I remember growing up in a church where people with divergent theology were united by their faith in God, their status as brothers and sisters was more important than whether or not they were Calvinists or Arminians. They worshipped side-by-side for decades. But in recent years, a new spirit has taken hold in Calvinism with an attitude of "my way or the high-way" it has destroyed unity of spirit and replace it with unity of thought. My denomination has lost hundreds of thousands of people every year - many are wounded by 'friendly fire'. I know that neither one of us has the monopoly on faith, nor has either one of us cornered the market on belief. I'm here to remind you that it's not a sin to not be on the same exact page theologically; I'm a hold-over from the church where people with different beliefs could worship together. That's what I appreciate about Kinuko's heart and spirit - graciously letting me speak when others are more apt to block and silence those who have points of views that are not in agreement with their own. It takes a big person to hear someone out especially when they aren't theological clones of each other. It's easy to love people who believe as you do, who think as you do, who understand the same words as the way you do - but it's not so easy to love brothers and sisters whose experiences differ - who hail from other denominations, who don't look at things in the same way. I saw that with Jesus' disciples - constantly bickering among themselves and yet Jesus loved them all. Do you think he would have said: "If you don't all get on the same page on this, you can just leave!"?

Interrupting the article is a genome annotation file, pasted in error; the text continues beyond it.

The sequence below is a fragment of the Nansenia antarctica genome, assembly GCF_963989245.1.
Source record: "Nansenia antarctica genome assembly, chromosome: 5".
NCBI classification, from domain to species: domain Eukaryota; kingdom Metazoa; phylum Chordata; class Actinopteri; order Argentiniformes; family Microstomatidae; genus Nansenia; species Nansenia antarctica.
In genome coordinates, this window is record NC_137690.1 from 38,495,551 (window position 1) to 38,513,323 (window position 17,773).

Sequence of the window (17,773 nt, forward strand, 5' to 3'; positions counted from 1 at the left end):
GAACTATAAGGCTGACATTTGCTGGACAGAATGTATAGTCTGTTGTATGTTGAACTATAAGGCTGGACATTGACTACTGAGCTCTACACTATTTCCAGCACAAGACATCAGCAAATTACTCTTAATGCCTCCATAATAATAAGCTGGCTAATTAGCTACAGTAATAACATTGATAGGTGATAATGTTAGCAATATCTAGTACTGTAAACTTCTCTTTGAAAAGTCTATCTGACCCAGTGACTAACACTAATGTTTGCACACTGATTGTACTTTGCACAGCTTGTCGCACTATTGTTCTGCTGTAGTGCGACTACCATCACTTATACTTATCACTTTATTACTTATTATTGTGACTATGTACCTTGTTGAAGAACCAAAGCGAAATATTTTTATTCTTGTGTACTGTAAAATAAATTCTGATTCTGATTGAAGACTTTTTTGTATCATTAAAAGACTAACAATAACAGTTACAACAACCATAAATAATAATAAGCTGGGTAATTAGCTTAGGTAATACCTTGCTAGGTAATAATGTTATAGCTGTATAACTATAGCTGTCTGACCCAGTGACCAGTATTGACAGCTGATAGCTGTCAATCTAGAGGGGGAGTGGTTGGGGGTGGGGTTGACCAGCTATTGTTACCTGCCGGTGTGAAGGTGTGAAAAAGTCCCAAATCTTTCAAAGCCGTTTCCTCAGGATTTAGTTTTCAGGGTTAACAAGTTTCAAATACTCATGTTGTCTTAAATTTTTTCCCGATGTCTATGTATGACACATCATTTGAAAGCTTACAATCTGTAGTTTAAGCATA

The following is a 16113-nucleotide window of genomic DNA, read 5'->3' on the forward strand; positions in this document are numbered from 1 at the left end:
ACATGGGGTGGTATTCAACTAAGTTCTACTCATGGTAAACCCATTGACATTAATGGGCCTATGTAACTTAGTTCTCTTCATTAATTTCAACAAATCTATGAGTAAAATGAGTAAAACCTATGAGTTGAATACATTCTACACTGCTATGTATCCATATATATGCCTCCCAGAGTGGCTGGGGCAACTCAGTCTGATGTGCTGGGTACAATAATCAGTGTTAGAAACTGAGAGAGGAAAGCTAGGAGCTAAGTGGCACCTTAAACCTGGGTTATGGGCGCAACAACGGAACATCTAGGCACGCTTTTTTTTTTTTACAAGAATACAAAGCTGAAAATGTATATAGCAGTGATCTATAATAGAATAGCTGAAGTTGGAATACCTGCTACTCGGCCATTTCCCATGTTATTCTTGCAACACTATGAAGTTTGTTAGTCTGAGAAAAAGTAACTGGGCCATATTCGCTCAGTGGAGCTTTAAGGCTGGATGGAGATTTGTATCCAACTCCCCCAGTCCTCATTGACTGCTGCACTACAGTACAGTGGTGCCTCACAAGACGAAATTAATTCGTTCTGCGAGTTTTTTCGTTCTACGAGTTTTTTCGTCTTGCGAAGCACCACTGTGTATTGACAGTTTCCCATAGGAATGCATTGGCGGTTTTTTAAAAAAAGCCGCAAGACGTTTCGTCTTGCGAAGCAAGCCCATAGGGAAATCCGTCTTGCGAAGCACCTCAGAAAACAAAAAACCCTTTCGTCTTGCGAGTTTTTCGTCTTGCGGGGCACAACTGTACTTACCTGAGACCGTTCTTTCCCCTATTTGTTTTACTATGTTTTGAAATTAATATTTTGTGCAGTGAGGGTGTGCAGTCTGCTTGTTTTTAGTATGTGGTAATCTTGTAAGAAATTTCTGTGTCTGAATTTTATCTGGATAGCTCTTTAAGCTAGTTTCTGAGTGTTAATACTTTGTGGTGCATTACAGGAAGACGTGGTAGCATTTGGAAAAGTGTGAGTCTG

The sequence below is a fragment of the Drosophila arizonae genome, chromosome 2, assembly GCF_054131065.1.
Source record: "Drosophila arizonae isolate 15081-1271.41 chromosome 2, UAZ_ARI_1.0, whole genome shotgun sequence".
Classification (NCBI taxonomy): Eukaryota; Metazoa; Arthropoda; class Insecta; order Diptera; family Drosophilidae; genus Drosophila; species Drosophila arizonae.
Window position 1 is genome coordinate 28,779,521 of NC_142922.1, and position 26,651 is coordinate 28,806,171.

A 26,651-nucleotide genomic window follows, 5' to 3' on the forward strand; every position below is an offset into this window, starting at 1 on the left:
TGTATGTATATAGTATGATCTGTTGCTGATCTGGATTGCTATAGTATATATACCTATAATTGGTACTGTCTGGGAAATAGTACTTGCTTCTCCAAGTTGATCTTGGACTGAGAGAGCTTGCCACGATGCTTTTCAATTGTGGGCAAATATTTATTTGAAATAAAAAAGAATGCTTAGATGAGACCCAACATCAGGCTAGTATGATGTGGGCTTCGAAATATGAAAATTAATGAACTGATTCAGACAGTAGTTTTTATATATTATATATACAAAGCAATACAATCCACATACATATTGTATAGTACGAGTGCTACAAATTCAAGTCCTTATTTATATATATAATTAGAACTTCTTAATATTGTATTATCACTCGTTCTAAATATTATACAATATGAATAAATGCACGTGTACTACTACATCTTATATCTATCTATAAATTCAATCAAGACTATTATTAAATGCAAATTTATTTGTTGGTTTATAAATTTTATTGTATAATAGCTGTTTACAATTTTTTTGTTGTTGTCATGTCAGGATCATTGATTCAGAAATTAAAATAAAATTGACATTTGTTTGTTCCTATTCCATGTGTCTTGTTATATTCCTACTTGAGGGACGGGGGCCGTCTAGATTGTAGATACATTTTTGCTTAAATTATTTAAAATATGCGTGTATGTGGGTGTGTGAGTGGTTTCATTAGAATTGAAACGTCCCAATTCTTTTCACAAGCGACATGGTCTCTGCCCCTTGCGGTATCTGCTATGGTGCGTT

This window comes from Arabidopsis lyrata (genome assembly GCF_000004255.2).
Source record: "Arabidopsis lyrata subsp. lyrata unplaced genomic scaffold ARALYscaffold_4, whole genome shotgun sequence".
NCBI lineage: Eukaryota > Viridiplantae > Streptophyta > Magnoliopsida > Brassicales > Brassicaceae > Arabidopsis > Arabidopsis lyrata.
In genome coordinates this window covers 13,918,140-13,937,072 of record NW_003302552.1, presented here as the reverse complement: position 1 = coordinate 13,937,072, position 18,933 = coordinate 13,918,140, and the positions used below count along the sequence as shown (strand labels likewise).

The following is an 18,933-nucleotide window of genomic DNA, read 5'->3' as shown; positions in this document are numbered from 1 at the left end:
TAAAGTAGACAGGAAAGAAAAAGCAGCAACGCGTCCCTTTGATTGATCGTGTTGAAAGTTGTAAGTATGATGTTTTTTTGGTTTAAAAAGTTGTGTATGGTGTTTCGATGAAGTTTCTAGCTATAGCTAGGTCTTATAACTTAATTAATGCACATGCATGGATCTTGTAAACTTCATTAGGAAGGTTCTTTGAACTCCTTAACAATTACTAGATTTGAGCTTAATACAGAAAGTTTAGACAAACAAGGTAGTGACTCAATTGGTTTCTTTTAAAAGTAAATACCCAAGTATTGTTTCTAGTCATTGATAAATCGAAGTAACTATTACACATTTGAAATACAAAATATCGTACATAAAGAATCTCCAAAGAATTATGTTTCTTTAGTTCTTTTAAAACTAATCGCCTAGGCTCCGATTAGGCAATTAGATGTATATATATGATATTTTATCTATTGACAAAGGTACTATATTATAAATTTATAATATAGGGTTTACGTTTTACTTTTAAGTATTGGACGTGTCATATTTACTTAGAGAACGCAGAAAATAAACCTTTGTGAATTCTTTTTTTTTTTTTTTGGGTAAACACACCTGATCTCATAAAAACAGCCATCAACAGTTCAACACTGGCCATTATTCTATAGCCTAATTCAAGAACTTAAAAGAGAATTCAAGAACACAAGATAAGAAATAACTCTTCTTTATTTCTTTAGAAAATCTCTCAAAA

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  21. I think, with you or without you, most of us hear enough of what we don't want to hear. To me, what you're doing here is yelling out loud right next to our ears. I don't think it's love in Christ or righteousness of God, but you are nothing more than a peddler. I've never seen someone who is truly godly doing such a thing like you do.

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  22. In Matthew 19:16~22, Jesus talked to a rich young man who looked godly. But it turned out that he didn’t really want to follow Jesus when he left grieving and distressed. What happened after that? Did Jesus follow the young man and go into his house saying the same words over and over again? No! He let the young man walk away.

    Put another, He respects our choice. He never pushes His teaching to us. Instead, He leaves it in our hands. But look what you’re doing here. Is it not opposite of what Jesus did and does?